I seem to hear you saying that avoidance of pain is the highest goal. Are you really saying that? If so, why shouldn't I avoid all pain by killing myself?

    3. The highest goal is pleasure. To an Epicurean the best way to avoid pain is to be "full" of pleasure (and I would explain the full cup here)

    Ok, we won't go to extremes like killing ourselves, After all, moderation in all things, right? But I hear you saying that the simplest life is the best. If I really want the best life, shouldn't I go ONLY for bread, water, and a cave to get out of the weather? That would be the purest application of Epicurus, wouldn't it?

    4. Epicureans aren't ascetics, bread and water can easily be attained and are an easy pleasure to get (of course in modern times there are a lot more easily got foods) but this doesn't mean that we can't partake in other pleasures, in fact we definitely should but just remember that bread and water are always there, if other pleasures can't be got.

    did I hear you say that we should never want power? I live in a pretty bad neighborhood, and the people in the country next door are talking about invading our country. Right about now I would really like the power to put the criminals in jail and the power to stop the invaders before they burn my house. How can that be wrong - but you said I should NEVER seek power?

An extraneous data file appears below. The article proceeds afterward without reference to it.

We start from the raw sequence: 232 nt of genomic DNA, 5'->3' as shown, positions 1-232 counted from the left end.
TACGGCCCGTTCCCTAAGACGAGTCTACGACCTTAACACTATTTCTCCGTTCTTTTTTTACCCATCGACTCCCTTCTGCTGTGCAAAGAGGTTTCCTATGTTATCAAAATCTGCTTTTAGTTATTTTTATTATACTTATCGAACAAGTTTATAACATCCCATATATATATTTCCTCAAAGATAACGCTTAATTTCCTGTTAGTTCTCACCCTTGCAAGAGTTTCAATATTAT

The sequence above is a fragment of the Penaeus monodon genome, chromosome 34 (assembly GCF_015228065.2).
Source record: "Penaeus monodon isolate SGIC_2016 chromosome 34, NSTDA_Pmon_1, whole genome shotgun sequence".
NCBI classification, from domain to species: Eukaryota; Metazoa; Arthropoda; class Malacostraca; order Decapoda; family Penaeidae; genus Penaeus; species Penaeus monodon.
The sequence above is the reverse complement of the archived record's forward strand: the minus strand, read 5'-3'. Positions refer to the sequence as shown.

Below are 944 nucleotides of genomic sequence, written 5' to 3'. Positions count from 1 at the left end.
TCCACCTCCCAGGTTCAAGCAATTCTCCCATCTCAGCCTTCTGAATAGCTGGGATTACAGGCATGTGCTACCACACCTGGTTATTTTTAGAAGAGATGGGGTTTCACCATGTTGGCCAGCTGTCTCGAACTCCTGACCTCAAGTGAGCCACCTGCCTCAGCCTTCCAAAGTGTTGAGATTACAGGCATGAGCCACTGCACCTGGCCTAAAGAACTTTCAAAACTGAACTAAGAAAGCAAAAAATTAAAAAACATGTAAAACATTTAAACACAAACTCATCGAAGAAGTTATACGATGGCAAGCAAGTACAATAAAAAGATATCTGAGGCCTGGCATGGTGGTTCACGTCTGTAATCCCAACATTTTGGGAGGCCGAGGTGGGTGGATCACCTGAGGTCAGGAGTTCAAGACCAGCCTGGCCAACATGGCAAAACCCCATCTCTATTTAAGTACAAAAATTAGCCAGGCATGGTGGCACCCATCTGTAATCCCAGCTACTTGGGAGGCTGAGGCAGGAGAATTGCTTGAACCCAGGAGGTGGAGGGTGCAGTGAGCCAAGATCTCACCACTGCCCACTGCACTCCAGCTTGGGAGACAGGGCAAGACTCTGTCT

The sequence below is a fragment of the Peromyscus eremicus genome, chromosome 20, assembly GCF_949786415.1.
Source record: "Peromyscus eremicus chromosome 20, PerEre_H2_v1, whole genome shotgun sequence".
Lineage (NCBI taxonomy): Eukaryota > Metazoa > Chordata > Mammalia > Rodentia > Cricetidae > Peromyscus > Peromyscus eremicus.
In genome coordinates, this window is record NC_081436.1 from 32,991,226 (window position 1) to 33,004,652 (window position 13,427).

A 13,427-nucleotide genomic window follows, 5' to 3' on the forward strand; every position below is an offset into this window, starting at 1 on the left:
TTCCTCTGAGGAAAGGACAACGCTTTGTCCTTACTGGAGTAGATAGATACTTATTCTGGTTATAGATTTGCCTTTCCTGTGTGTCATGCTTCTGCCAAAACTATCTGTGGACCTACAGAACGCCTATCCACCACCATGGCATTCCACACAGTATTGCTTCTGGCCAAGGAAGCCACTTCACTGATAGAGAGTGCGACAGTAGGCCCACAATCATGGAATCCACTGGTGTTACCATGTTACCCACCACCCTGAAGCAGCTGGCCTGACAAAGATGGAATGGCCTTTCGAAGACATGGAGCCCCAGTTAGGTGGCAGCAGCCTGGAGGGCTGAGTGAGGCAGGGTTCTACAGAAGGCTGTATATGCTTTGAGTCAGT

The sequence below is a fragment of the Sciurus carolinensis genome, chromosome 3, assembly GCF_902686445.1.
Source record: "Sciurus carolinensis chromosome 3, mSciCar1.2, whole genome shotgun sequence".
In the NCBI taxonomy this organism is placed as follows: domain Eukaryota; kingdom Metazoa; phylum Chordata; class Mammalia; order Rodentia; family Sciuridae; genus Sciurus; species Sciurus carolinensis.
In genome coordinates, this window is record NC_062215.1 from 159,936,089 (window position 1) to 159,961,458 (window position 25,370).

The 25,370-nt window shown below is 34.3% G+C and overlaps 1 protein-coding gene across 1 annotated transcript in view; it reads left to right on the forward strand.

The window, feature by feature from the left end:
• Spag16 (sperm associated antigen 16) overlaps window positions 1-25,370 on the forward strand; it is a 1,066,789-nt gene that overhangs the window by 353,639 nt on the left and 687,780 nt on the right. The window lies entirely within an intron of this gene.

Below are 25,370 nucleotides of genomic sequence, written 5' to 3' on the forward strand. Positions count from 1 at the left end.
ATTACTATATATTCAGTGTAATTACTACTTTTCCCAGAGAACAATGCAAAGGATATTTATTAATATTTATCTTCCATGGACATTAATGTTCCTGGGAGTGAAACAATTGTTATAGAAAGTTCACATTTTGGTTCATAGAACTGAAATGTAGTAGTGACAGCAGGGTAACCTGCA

5. Then I would say it is acceptable, if a rival nation threatens your ability to pursue the true goal of life and wishes to enforce pain on you and your loved ones, then yes get power. The power which Epicurus refers to is power over people, power over the universe or in other words a power which has no true end and can never be sated. This view of power is false as you will never reach pleasure from it because it can never be sated, even for short amount of time.

    OK now I hear you saying that "static" pleasure is the best kind of pleasure, and that comes from absence of pain and not from the senses. But then you've also said that static pleasure "feels good." Are you trying to have it both ways? If the best kind of pleasure feels good, then I understand what you mean? But what kind of pleasure is worth having that I can't feel?

    6. ( I am not sure about this one but I will make an attempt) - To an Epicurean all pleasures must be felt, a static pleasure is where you simply don't have to do anything for it to occur. (perhaps this has something to do with the full cup analogy? I am not sure how to answer this sorry)